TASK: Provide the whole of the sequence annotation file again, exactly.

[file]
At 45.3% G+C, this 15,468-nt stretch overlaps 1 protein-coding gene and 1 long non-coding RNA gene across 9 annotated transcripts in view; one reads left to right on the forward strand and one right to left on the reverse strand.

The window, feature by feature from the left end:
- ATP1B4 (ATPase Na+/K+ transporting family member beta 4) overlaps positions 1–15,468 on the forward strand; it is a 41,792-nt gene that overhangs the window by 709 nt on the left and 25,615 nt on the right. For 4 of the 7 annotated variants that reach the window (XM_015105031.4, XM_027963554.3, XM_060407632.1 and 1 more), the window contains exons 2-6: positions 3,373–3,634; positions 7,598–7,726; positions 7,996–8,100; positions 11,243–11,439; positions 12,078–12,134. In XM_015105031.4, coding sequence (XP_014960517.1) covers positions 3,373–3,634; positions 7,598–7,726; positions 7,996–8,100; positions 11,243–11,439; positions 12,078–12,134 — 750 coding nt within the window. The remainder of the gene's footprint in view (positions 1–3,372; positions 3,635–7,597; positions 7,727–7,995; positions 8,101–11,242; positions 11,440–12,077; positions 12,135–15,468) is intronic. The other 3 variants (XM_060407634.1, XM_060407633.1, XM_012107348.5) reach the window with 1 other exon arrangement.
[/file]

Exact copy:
At 45.3% G+C, this 15,468-nt stretch overlaps 1 protein-coding gene and 1 long non-coding RNA gene across 9 annotated transcripts in view; one reads left to right on the forward strand and one right to left on the reverse strand.

The window, feature by feature from the left end:
- ATP1B4 (ATPase Na+/K+ transporting family member beta 4) overlaps positions 1–15,468 on the forward strand; it is a 41,792-nt gene that overhangs the window by 709 nt on the left and 25,615 nt on the right. For 4 of the 7 annotated variants that reach the window (XM_015105031.4, XM_027963554.3, XM_060407632.1 and 1 more), the window contains exons 2-6: positions 3,373–3,634; positions 7,598–7,726; positions 7,996–8,100; positions 11,243–11,439; positions 12,078–12,134. In XM_015105031.4, coding sequence (XP_014960517.1) covers positions 3,373–3,634; positions 7,598–7,726; positions 7,996–8,100; positions 11,243–11,439; positions 12,078–12,134 — 750 coding nt within the window. The remainder of the gene's footprint in view (positions 1–3,372; positions 3,635–7,597; positions 7,727–7,995; positions 8,101–11,242; positions 11,440–12,077; positions 12,135–15,468) is intronic. The other 3 variants (XM_060407634.1, XM_060407633.1, XM_012107348.5) reach the window with 1 other exon arrangement.